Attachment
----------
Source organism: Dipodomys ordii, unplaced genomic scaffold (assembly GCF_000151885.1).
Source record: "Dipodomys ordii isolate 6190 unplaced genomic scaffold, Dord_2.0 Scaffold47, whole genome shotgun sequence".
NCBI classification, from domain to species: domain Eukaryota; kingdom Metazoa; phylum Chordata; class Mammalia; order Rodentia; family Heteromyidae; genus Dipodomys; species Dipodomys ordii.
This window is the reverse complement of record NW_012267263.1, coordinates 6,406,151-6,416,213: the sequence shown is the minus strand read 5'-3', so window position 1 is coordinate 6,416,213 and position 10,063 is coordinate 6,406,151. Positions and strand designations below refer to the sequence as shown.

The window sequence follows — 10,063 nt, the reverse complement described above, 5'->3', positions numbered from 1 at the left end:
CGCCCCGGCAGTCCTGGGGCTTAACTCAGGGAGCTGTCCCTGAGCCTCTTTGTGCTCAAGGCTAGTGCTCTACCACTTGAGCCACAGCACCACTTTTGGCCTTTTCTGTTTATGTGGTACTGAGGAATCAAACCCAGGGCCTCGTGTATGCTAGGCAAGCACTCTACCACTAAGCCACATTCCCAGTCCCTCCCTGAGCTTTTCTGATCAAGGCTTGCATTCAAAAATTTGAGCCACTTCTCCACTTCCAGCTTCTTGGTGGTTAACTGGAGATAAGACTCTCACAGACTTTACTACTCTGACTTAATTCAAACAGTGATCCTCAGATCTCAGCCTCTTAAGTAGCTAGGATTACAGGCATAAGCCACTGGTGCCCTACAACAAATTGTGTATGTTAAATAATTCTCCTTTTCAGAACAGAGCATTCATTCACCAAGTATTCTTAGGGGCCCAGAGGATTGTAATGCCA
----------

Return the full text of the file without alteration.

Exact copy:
Source organism: Dipodomys ordii, unplaced genomic scaffold (assembly GCF_000151885.1).
Source record: "Dipodomys ordii isolate 6190 unplaced genomic scaffold, Dord_2.0 Scaffold47, whole genome shotgun sequence".
NCBI classification, from domain to species: domain Eukaryota; kingdom Metazoa; phylum Chordata; class Mammalia; order Rodentia; family Heteromyidae; genus Dipodomys; species Dipodomys ordii.
This window is the reverse complement of record NW_012267263.1, coordinates 6,406,151-6,416,213: the sequence shown is the minus strand read 5'-3', so window position 1 is coordinate 6,416,213 and position 10,063 is coordinate 6,406,151. Positions and strand designations below refer to the sequence as shown.

The window sequence follows — 10,063 nt, the reverse complement described above, 5'->3', positions numbered from 1 at the left end:
CGCCCCGGCAGTCCTGGGGCTTAACTCAGGGAGCTGTCCCTGAGCCTCTTTGTGCTCAAGGCTAGTGCTCTACCACTTGAGCCACAGCACCACTTTTGGCCTTTTCTGTTTATGTGGTACTGAGGAATCAAACCCAGGGCCTCGTGTATGCTAGGCAAGCACTCTACCACTAAGCCACATTCCCAGTCCCTCCCTGAGCTTTTCTGATCAAGGCTTGCATTCAAAAATTTGAGCCACTTCTCCACTTCCAGCTTCTTGGTGGTTAACTGGAGATAAGACTCTCACAGACTTTACTACTCTGACTTAATTCAAACAGTGATCCTCAGATCTCAGCCTCTTAAGTAGCTAGGATTACAGGCATAAGCCACTGGTGCCCTACAACAAATTGTGTATGTTAAATAATTCTCCTTTTCAGAACAGAGCATTCATTCACCAAGTATTCTTAGGGGCCCAGAGGATTGTAATGCCA